Agencies

[Federal Register Volume 75, Number 141 (Friday, July 23, 2010)]
[Notices]
[Pages 43188-43190]
From the Federal Register Online via the Government Printing Office [www.gpo.gov]
[FR Doc No: 2010-18038]


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DEPARTMENT OF HEALTH AND HUMAN SERVICES

Administration for Children and Families


Request for Public Comment Concerning the Redesign of Statewide 
Automated Child Welfare Information System (SACWIS) Requirements

AGENCY: Department of Health and Human Services, Administration for 
Children and Families, Administration on Children, Youth and Families, 
Children's Bureau.

ACTION: Request for Public Comment Concerning the Redesign of Statewide

[[Page 43189]]

Automated Child Welfare Information System (SACWIS) Requirements.

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SUMMARY: Sections 474(a)(3)(C) and (D) of the Social Security Act (the 
Act) provide States with the opportunity to access additional funding 
through title IV-E to plan, design, develop, implement, and operate a 
Statewide Automated Child Welfare Information System (SACWIS). The 
regulations at 45 CFR 1355.50-1355.57 were established in response to 
this legislation and were issued on December 22, 1993.
    Several major legislative initiatives, including the Fostering 
Connections to Success and Increasing Adoptions Act of 2008 (Pub. L. 
110-351), hereafter referred to as Fostering Connections, have been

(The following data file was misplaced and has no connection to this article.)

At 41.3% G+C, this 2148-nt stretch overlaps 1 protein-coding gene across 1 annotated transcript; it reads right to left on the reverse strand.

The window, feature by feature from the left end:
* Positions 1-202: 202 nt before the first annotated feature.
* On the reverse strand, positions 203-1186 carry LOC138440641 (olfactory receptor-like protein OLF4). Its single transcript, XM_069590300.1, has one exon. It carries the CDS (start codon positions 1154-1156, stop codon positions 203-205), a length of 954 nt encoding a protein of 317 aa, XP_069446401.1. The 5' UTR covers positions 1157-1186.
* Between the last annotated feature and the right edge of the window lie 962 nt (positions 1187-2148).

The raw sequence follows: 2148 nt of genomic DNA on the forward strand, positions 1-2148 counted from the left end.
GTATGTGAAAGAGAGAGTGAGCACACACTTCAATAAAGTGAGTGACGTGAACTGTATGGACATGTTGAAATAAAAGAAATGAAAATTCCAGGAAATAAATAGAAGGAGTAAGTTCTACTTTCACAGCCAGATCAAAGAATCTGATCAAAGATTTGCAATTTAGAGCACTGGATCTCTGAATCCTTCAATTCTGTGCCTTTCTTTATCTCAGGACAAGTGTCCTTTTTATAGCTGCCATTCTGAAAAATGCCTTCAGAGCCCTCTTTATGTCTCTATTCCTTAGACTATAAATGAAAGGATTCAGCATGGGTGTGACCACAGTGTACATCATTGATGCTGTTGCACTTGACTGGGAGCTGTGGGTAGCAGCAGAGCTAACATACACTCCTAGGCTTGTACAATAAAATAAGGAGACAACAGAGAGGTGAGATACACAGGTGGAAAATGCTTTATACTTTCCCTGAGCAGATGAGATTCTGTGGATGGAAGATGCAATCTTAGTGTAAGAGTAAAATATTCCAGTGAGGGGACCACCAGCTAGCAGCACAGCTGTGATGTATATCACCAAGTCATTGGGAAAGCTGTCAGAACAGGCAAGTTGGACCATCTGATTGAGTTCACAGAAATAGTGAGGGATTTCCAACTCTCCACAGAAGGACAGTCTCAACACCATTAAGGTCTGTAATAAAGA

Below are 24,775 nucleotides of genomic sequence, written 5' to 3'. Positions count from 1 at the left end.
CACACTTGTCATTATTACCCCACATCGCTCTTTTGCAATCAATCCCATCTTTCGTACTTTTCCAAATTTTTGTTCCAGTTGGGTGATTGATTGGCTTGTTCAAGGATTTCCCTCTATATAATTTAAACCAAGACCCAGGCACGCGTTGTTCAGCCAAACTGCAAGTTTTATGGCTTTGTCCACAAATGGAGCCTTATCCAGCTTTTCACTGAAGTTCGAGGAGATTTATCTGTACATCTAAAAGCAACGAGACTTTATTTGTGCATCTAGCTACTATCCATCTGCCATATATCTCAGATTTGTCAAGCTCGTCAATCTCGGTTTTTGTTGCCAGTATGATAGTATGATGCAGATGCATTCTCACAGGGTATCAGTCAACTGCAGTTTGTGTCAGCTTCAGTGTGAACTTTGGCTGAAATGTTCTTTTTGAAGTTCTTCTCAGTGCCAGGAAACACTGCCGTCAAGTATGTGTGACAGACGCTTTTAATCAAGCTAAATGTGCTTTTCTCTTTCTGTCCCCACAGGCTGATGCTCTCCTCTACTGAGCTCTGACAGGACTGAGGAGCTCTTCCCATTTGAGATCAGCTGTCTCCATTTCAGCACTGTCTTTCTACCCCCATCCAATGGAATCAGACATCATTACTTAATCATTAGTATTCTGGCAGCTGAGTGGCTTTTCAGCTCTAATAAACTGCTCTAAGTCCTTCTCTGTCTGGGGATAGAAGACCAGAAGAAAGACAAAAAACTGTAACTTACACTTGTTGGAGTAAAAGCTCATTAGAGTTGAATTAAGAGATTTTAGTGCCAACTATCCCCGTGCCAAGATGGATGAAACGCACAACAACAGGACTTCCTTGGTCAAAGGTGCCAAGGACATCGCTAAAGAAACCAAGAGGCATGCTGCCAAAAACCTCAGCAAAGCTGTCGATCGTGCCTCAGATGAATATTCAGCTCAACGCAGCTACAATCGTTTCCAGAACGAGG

enacted since SACWIS regulations were finalized, and have had a 
significant impact on child welfare practice and the Information 
Technology (IT) systems used to support these programs. Given the 
breadth of these changes, we believe it is time to review and consider 
whether we should amend the current regulations at 45 CFR 1355.50-
1355.57 to ensure that they comport with requirements in titles IV-B 
and IV-E of the Act, support title IV-E agencies seeking to use new 
technological tools to meet legislative requirements, and support 
programmatic initiatives, while providing additional flexibility to 
title IV-E agencies as permitted under law.

DATES: Written comments must be submitted to the office listed in the 
ADDRESSES section below on or before October 21, 2010.

ADDRESSES: Interested persons may submit written comments by any of the 
following methods:
     Federal eRulemaking Portal: http://www.regulations.gov. 
Follow the instructions for submitting comments.
     E-mail: DSSComments@acf.hhs.gov. Please include ``Comments 
on SACWIS Federal Register Notice'' in the subject line of the message.
     Mail or Courier Delivery: Terry Watt, Director, Division 
of State Systems, Children's Bureau, Administration on Children, Youth 
and Families, Administration for Children and Families, 1250 Maryland 
Avenue, SW., 8th Floor, Washington, DC 20024.
    Instructions: Please be aware that mail sent to us may take an 
additional 3-4 days to process due to changes in mail handling 
resulting from the anthrax crisis of October 2001. If you choose to use 
an express, overnight, or other special delivery method, please ensure 
first that they are able to deliver to the above address during the 
normal workweek. We urge you to submit comments electronically to 
ensure they are received in a timely manner. All comments received will 
be posted without change to http://www.regulations.gov including any 
personal information provided.

FOR FURTHER INFORMATION CONTACT: Terry Watt, Director, Division of